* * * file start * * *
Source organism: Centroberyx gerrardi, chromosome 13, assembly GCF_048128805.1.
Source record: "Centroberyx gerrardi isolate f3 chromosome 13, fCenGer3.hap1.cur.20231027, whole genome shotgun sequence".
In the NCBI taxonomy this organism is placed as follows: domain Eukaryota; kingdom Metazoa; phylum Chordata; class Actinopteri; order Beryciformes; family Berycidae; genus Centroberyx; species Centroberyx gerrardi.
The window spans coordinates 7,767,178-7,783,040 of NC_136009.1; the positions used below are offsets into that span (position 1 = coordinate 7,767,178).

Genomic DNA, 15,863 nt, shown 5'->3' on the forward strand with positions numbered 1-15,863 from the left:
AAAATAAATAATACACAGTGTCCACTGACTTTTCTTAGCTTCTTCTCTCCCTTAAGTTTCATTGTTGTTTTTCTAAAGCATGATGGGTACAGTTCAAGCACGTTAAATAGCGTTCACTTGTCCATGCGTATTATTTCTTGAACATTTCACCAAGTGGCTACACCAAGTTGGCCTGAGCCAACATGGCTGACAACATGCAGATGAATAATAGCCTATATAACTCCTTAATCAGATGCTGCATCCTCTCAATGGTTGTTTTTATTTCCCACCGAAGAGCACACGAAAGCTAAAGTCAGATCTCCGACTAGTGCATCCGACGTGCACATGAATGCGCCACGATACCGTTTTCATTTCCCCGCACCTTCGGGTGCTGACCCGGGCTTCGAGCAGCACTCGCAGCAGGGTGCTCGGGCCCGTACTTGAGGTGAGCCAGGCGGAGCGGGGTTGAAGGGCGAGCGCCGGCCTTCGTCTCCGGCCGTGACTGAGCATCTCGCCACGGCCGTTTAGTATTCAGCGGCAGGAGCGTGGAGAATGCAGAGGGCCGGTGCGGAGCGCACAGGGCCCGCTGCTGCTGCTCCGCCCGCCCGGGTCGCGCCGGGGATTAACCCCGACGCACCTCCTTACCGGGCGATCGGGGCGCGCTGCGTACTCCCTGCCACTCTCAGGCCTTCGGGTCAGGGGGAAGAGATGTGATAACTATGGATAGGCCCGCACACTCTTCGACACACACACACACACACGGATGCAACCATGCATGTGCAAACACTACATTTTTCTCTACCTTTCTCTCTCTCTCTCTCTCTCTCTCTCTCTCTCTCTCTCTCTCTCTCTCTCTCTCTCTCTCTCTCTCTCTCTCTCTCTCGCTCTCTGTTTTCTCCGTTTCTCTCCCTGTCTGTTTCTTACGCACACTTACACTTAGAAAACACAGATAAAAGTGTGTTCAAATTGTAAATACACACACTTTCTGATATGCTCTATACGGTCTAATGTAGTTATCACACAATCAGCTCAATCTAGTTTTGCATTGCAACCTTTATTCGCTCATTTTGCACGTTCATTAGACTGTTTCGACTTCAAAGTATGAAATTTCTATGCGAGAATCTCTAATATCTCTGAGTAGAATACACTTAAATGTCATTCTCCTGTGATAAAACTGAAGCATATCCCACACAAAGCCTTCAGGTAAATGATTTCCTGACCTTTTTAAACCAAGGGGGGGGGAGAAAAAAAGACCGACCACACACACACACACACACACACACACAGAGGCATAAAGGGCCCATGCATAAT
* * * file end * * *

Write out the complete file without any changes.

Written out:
Source organism: Centroberyx gerrardi, chromosome 13, assembly GCF_048128805.1.
Source record: "Centroberyx gerrardi isolate f3 chromosome 13, fCenGer3.hap1.cur.20231027, whole genome shotgun sequence".
In the NCBI taxonomy this organism is placed as follows: domain Eukaryota; kingdom Metazoa; phylum Chordata; class Actinopteri; order Beryciformes; family Berycidae; genus Centroberyx; species Centroberyx gerrardi.
The window spans coordinates 7,767,178-7,783,040 of NC_136009.1; the positions used below are offsets into that span (position 1 = coordinate 7,767,178).

Genomic DNA, 15,863 nt, shown 5'->3' on the forward strand with positions numbered 1-15,863 from the left:
AAAATAAATAATACACAGTGTCCACTGACTTTTCTTAGCTTCTTCTCTCCCTTAAGTTTCATTGTTGTTTTTCTAAAGCATGATGGGTACAGTTCAAGCACGTTAAATAGCGTTCACTTGTCCATGCGTATTATTTCTTGAACATTTCACCAAGTGGCTACACCAAGTTGGCCTGAGCCAACATGGCTGACAACATGCAGATGAATAATAGCCTATATAACTCCTTAATCAGATGCTGCATCCTCTCAATGGTTGTTTTTATTTCCCACCGAAGAGCACACGAAAGCTAAAGTCAGATCTCCGACTAGTGCATCCGACGTGCACATGAATGCGCCACGATACCGTTTTCATTTCCCCGCACCTTCGGGTGCTGACCCGGGCTTCGAGCAGCACTCGCAGCAGGGTGCTCGGGCCCGTACTTGAGGTGAGCCAGGCGGAGCGGGGTTGAAGGGCGAGCGCCGGCCTTCGTCTCCGGCCGTGACTGAGCATCTCGCCACGGCCGTTTAGTATTCAGCGGCAGGAGCGTGGAGAATGCAGAGGGCCGGTGCGGAGCGCACAGGGCCCGCTGCTGCTGCTCCGCCCGCCCGGGTCGCGCCGGGGATTAACCCCGACGCACCTCCTTACCGGGCGATCGGGGCGCGCTGCGTACTCCCTGCCACTCTCAGGCCTTCGGGTCAGGGGGAAGAGATGTGATAACTATGGATAGGCCCGCACACTCTTCGACACACACACACACACACGGATGCAACCATGCATGTGCAAACACTACATTTTTCTCTACCTTTCTCTCTCTCTCTCTCTCTCTCTCTCTCTCTCTCTCTCTCTCTCTCTCTCTCTCTCTCTCTCTCTCTCTCTCTCTCTCGCTCTCTGTTTTCTCCGTTTCTCTCCCTGTCTGTTTCTTACGCACACTTACACTTAGAAAACACAGATAAAAGTGTGTTCAAATTGTAAATACACACACTTTCTGATATGCTCTATACGGTCTAATGTAGTTATCACACAATCAGCTCAATCTAGTTTTGCATTGCAACCTTTATTCGCTCATTTTGCACGTTCATTAGACTGTTTCGACTTCAAAGTATGAAATTTCTATGCGAGAATCTCTAATATCTCTGAGTAGAATACACTTAAATGTCATTCTCCTGTGATAAAACTGAAGCATATCCCACACAAAGCCTTCAGGTAAATGATTTCCTGACCTTTTTAAACCAAGGGGGGGGGAGAAAAAAAGACCGACCACACACACACACACACACACACACACAGAGGCATAAAGGGCCCATGCATAAT